White Interior Solutions moves to dismiss the claims against it under Rule 12(b)(6) for failure to state a claim upon which relief may be granted. Fed.R.Civ.P. 12(b)(6). To survive a motion to dismiss, the complaint “must contain sufficient factual matter to state a claim to relief that is plausible on its face.” Rodríguez-Reyes v. Molina-Rodríguez, 711 F.3d 49, 53 (1st Cir. 2013) (internal quotation omitted). Courts apply a two-pronged approach in resolving a motion to dismiss. Ocasio-Hernández v. Fortuño-Burset, 640 F.3d 1, 12 (1st Cir. 2011). First, courts must identify and disregard statements in the complaint that merely offer legal conclusions couched as factual allegations. Id. (citing Ashcroft v. Iqbal, 556 U.S. 662, 678 (2009)). Second, courts “must determine whether the remaining factual content allows a reasonable inference that the defendant is liable for the misconduct alleged.” A.G. ex rel. Maddox v. Elsevier, Inc., 732 F.3d 77, 80 (1st Cir. 2013) (quotation marks and citation omitted). Generally, courts will accept all well-pleaded facts as true and draw all reasonable inferences in the plaintiff's favor. Rodríguez-Reyes, 711 F.3d at 52-53. Determining the plausibility of a claim is “a context-specific task that requires the reviewing court to draw on its judicial experience and common sense.” Id. at 53 (quoting Iqbal, 556 U.S. at 679). Plaintiffs “need not plead facts sufficient to establish a prima facie case, ” but the elements of a prima facie case “are part of the background against which a plausibility determination should be made.” Id. at 54.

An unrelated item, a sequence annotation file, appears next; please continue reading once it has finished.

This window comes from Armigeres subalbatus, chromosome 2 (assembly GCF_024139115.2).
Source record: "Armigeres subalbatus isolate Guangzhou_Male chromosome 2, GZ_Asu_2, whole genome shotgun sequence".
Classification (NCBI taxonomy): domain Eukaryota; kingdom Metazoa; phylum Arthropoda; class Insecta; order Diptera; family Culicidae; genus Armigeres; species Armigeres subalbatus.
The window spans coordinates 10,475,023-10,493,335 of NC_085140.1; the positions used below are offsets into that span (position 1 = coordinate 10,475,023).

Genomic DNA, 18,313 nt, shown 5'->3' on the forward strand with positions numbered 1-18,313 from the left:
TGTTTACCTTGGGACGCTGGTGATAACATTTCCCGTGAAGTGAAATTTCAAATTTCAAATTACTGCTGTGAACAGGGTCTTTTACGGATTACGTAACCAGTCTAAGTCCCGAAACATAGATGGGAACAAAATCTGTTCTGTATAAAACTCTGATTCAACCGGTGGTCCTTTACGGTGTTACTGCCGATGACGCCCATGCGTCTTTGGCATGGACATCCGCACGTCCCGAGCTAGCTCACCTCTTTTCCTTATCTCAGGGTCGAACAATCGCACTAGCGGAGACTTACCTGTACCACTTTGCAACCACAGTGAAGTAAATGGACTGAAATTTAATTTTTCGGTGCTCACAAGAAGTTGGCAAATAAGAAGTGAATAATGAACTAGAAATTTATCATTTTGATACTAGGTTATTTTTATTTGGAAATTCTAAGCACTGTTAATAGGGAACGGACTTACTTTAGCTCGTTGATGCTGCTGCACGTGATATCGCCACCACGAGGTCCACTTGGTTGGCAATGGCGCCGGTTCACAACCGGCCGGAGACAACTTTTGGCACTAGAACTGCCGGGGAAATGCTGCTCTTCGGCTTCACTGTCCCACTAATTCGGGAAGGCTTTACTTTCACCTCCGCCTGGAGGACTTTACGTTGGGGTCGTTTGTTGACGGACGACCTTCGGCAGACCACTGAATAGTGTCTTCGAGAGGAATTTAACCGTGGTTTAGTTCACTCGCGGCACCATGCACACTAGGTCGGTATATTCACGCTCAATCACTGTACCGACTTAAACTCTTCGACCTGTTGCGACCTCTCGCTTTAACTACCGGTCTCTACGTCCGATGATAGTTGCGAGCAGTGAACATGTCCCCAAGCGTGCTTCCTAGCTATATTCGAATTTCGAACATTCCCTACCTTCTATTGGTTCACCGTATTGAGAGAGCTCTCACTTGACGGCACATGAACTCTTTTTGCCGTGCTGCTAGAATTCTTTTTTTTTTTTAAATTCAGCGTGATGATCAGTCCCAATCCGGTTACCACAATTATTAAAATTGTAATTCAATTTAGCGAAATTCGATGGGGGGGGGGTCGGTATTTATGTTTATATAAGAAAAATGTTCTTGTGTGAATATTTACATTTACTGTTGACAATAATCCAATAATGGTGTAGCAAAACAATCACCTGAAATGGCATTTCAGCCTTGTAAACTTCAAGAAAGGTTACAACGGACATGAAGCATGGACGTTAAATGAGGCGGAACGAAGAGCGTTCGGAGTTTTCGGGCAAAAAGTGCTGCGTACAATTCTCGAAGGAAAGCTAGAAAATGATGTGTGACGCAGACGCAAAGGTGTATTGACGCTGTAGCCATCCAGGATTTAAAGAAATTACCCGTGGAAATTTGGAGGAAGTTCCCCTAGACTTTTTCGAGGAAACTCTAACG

A self-represented plaintiff is not exempt from this framework, but the court must construe his complaint “liberally” and hold it “to less stringent standards than formal pleadings drafted by lawyers.” Erickson v. Pardus, 551 U.S. 89, 94 (2007) (quoting Estelle v. Gamble, 429 U.S. 97, 106 (1976)). Additionally, the court may consider other filings by a self-represented plaintiff, “including his response to the motion to dismiss, to understand the nature and basis of his claims.” Wall v. Dion, 257 F.Supp.2d 316, 318 (D. Me. 2003); accord Sirois v. United States, No. 2:17-cv-324-GZS, 2018 WL 2142980, at *1 (D. Me. May 9, 2018) (quoting Wall).

         A. Family Medical Leave Act